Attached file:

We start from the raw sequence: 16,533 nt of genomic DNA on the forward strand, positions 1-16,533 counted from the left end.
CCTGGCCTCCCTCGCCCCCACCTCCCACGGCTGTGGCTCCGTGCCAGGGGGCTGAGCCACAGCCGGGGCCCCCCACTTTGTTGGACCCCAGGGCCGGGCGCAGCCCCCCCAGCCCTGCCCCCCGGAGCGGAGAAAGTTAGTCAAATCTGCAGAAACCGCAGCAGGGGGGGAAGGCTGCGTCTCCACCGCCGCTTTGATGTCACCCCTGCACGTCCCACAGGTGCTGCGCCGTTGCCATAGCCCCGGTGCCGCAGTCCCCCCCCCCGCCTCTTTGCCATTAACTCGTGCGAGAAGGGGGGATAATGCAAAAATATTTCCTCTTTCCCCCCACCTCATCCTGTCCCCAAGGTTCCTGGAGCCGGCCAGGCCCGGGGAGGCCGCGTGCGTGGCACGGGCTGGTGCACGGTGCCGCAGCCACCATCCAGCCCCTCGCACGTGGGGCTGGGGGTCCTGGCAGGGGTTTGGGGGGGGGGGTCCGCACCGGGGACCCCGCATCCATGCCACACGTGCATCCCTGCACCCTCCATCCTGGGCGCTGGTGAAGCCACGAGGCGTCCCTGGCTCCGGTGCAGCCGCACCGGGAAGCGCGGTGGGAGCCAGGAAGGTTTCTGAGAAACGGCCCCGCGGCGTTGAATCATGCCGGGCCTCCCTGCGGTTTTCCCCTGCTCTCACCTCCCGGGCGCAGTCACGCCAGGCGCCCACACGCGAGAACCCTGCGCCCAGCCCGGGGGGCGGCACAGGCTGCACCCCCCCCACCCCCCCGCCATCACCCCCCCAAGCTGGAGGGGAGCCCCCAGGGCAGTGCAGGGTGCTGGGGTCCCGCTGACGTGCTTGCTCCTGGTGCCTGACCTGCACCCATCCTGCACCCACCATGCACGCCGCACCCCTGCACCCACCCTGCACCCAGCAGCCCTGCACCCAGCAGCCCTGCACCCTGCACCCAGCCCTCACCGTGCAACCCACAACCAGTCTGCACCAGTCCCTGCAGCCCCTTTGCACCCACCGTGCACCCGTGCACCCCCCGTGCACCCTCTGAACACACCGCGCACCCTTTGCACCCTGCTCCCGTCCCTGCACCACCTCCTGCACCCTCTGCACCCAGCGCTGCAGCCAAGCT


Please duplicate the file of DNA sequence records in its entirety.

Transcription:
We start from the raw sequence: 16,533 nt of genomic DNA on the forward strand, positions 1-16,533 counted from the left end.
CCTGGCCTCCCTCGCCCCCACCTCCCACGGCTGTGGCTCCGTGCCAGGGGGCTGAGCCACAGCCGGGGCCCCCCACTTTGTTGGACCCCAGGGCCGGGCGCAGCCCCCCCAGCCCTGCCCCCCGGAGCGGAGAAAGTTAGTCAAATCTGCAGAAACCGCAGCAGGGGGGGAAGGCTGCGTCTCCACCGCCGCTTTGATGTCACCCCTGCACGTCCCACAGGTGCTGCGCCGTTGCCATAGCCCCGGTGCCGCAGTCCCCCCCCCCGCCTCTTTGCCATTAACTCGTGCGAGAAGGGGGGATAATGCAAAAATATTTCCTCTTTCCCCCCACCTCATCCTGTCCCCAAGGTTCCTGGAGCCGGCCAGGCCCGGGGAGGCCGCGTGCGTGGCACGGGCTGGTGCACGGTGCCGCAGCCACCATCCAGCCCCTCGCACGTGGGGCTGGGGGTCCTGGCAGGGGTTTGGGGGGGGGGGTCCGCACCGGGGACCCCGCATCCATGCCACACGTGCATCCCTGCACCCTCCATCCTGGGCGCTGGTGAAGCCACGAGGCGTCCCTGGCTCCGGTGCAGCCGCACCGGGAAGCGCGGTGGGAGCCAGGAAGGTTTCTGAGAAACGGCCCCGCGGCGTTGAATCATGCCGGGCCTCCCTGCGGTTTTCCCCTGCTCTCACCTCCCGGGCGCAGTCACGCCAGGCGCCCACACGCGAGAACCCTGCGCCCAGCCCGGGGGGCGGCACAGGCTGCACCCCCCCCACCCCCCCGCCATCACCCCCCCAAGCTGGAGGGGAGCCCCCAGGGCAGTGCAGGGTGCTGGGGTCCCGCTGACGTGCTTGCTCCTGGTGCCTGACCTGCACCCATCCTGCACCCACCATGCACGCCGCACCCCTGCACCCACCCTGCACCCAGCAGCCCTGCACCCAGCAGCCCTGCACCCTGCACCCAGCCCTCACCGTGCAACCCACAACCAGTCTGCACCAGTCCCTGCAGCCCCTTTGCACCCACCGTGCACCCGTGCACCCCCCGTGCACCCTCTGAACACACCGCGCACCCTTTGCACCCTGCTCCCGTCCCTGCACCACCTCCTGCACCCTCTGCACCCAGCGCTGCAGCCAAGCT